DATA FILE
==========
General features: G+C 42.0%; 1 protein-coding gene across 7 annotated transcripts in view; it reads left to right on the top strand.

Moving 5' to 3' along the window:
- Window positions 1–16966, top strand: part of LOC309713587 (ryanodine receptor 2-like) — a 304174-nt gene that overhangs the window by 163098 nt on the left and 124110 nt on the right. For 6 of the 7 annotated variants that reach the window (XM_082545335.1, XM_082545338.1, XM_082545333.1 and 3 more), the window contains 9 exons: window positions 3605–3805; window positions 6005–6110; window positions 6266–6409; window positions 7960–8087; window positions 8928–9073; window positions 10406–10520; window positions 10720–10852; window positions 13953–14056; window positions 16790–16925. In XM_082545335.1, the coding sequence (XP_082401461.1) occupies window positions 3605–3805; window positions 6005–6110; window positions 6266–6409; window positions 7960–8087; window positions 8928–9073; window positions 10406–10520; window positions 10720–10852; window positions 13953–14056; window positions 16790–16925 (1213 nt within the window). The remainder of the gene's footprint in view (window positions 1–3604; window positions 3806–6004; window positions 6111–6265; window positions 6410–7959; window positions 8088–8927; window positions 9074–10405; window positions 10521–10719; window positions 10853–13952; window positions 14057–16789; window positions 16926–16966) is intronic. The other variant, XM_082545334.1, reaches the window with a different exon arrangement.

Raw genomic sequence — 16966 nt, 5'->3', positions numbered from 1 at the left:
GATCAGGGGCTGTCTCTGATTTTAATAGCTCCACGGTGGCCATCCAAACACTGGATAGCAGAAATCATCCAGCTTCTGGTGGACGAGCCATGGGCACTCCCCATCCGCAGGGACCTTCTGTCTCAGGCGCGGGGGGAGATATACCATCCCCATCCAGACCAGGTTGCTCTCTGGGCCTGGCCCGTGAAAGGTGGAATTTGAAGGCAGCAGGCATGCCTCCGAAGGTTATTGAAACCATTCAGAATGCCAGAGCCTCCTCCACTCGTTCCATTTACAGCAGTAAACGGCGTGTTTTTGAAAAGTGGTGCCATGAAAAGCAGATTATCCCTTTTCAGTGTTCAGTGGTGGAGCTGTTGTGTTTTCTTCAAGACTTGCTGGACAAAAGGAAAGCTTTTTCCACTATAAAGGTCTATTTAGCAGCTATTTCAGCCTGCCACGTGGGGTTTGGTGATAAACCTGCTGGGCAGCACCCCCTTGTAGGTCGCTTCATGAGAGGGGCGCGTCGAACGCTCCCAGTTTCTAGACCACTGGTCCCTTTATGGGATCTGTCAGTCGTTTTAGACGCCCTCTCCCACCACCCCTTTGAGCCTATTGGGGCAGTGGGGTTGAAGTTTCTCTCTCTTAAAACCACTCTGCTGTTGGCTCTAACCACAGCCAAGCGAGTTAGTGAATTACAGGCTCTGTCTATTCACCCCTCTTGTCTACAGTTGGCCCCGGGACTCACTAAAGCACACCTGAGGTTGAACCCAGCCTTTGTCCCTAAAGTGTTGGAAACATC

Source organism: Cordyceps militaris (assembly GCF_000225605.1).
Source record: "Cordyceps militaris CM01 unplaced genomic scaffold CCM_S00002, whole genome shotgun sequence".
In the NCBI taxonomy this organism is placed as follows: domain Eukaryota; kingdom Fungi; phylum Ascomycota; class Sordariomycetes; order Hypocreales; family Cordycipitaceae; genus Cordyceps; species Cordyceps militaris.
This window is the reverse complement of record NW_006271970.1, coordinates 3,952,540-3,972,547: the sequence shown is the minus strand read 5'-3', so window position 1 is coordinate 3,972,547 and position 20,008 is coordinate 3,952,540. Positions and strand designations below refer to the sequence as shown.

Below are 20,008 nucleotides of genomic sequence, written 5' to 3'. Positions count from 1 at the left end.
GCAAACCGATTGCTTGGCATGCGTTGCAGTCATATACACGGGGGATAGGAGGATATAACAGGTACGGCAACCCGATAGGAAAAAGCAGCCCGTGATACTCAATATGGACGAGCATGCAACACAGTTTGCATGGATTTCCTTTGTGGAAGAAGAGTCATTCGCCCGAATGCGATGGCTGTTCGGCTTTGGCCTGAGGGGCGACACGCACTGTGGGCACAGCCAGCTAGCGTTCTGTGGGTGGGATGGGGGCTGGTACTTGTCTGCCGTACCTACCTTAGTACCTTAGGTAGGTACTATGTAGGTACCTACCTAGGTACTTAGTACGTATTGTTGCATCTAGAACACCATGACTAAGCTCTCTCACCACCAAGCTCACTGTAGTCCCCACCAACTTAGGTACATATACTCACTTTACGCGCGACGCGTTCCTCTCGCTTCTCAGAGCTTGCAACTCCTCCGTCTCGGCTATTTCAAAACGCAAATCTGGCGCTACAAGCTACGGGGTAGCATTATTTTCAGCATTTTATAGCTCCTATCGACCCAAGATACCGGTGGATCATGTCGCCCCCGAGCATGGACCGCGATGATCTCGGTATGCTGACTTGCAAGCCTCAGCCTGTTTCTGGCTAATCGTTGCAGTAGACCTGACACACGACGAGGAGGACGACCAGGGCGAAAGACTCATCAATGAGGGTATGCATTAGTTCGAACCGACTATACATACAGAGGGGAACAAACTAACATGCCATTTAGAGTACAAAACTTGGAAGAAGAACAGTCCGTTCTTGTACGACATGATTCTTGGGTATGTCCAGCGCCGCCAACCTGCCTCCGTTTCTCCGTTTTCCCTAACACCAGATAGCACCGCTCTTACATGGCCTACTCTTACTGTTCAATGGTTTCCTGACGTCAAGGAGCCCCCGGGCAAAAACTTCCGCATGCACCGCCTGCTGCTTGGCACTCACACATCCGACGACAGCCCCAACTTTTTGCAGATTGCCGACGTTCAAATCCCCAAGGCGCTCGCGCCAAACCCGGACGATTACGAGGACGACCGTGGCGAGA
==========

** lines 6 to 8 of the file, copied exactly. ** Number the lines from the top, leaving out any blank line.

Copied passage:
Source organism: Cordyceps militaris (assembly GCF_000225605.1).
Source record: "Cordyceps militaris CM01 unplaced genomic scaffold CCM_S00002, whole genome shotgun sequence".
In the NCBI taxonomy this organism is placed as follows: domain Eukaryota; kingdom Fungi; phylum Ascomycota; class Sordariomycetes; order Hypocreales; family Cordycipitaceae; genus Cordyceps; species Cordyceps militaris.